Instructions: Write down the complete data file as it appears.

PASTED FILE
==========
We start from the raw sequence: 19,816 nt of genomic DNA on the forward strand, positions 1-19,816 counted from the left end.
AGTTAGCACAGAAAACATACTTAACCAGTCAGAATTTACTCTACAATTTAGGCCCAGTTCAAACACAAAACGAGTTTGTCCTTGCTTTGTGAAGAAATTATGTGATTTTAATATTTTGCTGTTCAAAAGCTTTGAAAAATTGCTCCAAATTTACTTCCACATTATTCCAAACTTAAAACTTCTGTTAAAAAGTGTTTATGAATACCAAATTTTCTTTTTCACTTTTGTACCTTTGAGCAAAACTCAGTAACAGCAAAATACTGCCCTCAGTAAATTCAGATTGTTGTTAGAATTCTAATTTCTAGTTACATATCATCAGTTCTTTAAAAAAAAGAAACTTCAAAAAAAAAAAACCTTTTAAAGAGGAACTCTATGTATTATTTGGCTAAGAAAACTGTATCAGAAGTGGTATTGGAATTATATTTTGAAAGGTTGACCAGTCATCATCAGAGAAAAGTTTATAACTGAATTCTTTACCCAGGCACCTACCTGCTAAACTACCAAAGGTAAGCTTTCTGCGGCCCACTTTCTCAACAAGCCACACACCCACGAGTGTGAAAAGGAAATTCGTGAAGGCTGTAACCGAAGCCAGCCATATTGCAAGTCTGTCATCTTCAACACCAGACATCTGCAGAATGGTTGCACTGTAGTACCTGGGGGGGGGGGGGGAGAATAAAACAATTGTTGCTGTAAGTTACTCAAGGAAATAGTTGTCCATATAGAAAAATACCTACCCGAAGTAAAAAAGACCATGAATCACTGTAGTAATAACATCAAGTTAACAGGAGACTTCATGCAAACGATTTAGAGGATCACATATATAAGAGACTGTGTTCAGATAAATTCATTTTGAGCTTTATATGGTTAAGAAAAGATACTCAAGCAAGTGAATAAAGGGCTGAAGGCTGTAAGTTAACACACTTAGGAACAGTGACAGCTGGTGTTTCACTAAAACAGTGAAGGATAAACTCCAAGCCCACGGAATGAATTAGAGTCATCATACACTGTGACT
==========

We start from the raw sequence: 19,816 nt of genomic DNA on the forward strand, positions 1-19,816 counted from the left end.
AGTTAGCACAGAAAACATACTTAACCAGTCAGAATTTACTCTACAATTTAGGCCCAGTTCAAACACAAAACGAGTTTGTCCTTGCTTTGTGAAGAAATTATGTGATTTTAATATTTTGCTGTTCAAAAGCTTTGAAAAATTGCTCCAAATTTACTTCCACATTATTCCAAACTTAAAACTTCTGTTAAAAAGTGTTTATGAATACCAAATTTTCTTTTTCACTTTTGTACCTTTGAGCAAAACTCAGTAACAGCAAAATACTGCCCTCAGTAAATTCAGATTGTTGTTAGAATTCTAATTTCTAGTTACATATCATCAGTTCTTTAAAAAAAAGAAACTTCAAAAAAAAAAAACCTTTTAAAGAGGAACTCTATGTATTATTTGGCTAAGAAAACTGTATCAGAAGTGGTATTGGAATTATATTTTGAAAGGTTGACCAGTCATCATCAGAGAAAAGTTTATAACTGAATTCTTTACCCAGGCACCTACCTGCTAAACTACCAAAGGTAAGCTTTCTGCGGCCCACTTTCTCAACAAGCCACACACCCACGAGTGTGAAAAGGAAATTCGTGAAGGCTGTAACCGAAGCCAGCCATATTGCAAGTCTGTCATCTTCAACACCAGACATCTGCAGAATGGTTGCACTGTAGTACCTGGGGGGGGGGGGGGAGAATAAAACAATTGTTGCTGTAAGTTACTCAAGGAAATAGTTGTCCATATAGAAAAATACCTACCCGAAGTAAAAAAGACCATGAATCACTGTAGTAATAACATCAAGTTAACAGGAGACTTCATGCAAACGATTTAGAGGATCACATATATAAGAGACTGTGTTCAGATAAATTCATTTTGAGCTTTATATGGTTAAGAAAAGATACTCAAGCAAGTGAATAAAGGGCTGAAGGCTGTAAGTTAACACACTTAGGAACAGTGACAGCTGGTGTTTCACTAAAACAGTGAAGGATAAACTCCAAGCCCACGGAATGAATTAGAGTCATCATACACTGTGACT